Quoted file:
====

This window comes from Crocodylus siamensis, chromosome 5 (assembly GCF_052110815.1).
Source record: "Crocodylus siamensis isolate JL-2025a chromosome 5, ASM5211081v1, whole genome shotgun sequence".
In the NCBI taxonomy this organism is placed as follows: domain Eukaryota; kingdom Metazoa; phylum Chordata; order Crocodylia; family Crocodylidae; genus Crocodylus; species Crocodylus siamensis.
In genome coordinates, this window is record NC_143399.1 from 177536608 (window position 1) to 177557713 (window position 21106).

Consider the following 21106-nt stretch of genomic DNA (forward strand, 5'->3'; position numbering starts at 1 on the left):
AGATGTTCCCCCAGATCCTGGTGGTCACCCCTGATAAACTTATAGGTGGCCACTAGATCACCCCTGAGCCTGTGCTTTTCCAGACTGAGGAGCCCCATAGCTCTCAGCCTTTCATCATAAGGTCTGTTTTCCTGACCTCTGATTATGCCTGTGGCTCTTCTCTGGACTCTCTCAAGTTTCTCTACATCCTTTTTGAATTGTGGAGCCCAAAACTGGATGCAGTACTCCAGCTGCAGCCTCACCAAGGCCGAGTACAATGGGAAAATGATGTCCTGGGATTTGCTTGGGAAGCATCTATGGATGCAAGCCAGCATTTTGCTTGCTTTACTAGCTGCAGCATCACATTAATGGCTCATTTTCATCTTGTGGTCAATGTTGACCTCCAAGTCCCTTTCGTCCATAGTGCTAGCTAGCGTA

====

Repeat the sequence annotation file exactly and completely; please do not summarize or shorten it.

This window comes from Crocodylus siamensis, chromosome 5 (assembly GCF_052110815.1).
Source record: "Crocodylus siamensis isolate JL-2025a chromosome 5, ASM5211081v1, whole genome shotgun sequence".
In the NCBI taxonomy this organism is placed as follows: domain Eukaryota; kingdom Metazoa; phylum Chordata; order Crocodylia; family Crocodylidae; genus Crocodylus; species Crocodylus siamensis.
In genome coordinates, this window is record NC_143399.1 from 177536608 (window position 1) to 177557713 (window position 21106).

Consider the following 21106-nt stretch of genomic DNA (forward strand, 5'->3'; position numbering starts at 1 on the left):
AGATGTTCCCCCAGATCCTGGTGGTCACCCCTGATAAACTTATAGGTGGCCACTAGATCACCCCTGAGCCTGTGCTTTTCCAGACTGAGGAGCCCCATAGCTCTCAGCCTTTCATCATAAGGTCTGTTTTCCTGACCTCTGATTATGCCTGTGGCTCTTCTCTGGACTCTCTCAAGTTTCTCTACATCCTTTTTGAATTGTGGAGCCCAAAACTGGATGCAGTACTCCAGCTGCAGCCTCACCAAGGCCGAGTACAATGGGAAAATGATGTCCTGGGATTTGCTTGGGAAGCATCTATGGATGCAAGCCAGCATTTTGCTTGCTTTACTAGCTGCAGCATCACATTAATGGCTCATTTTCATCTTGTGGTCAATGTTGACCTCCAAGTCCCTTTCGTCCATAGTGCTAGCTAGCGTA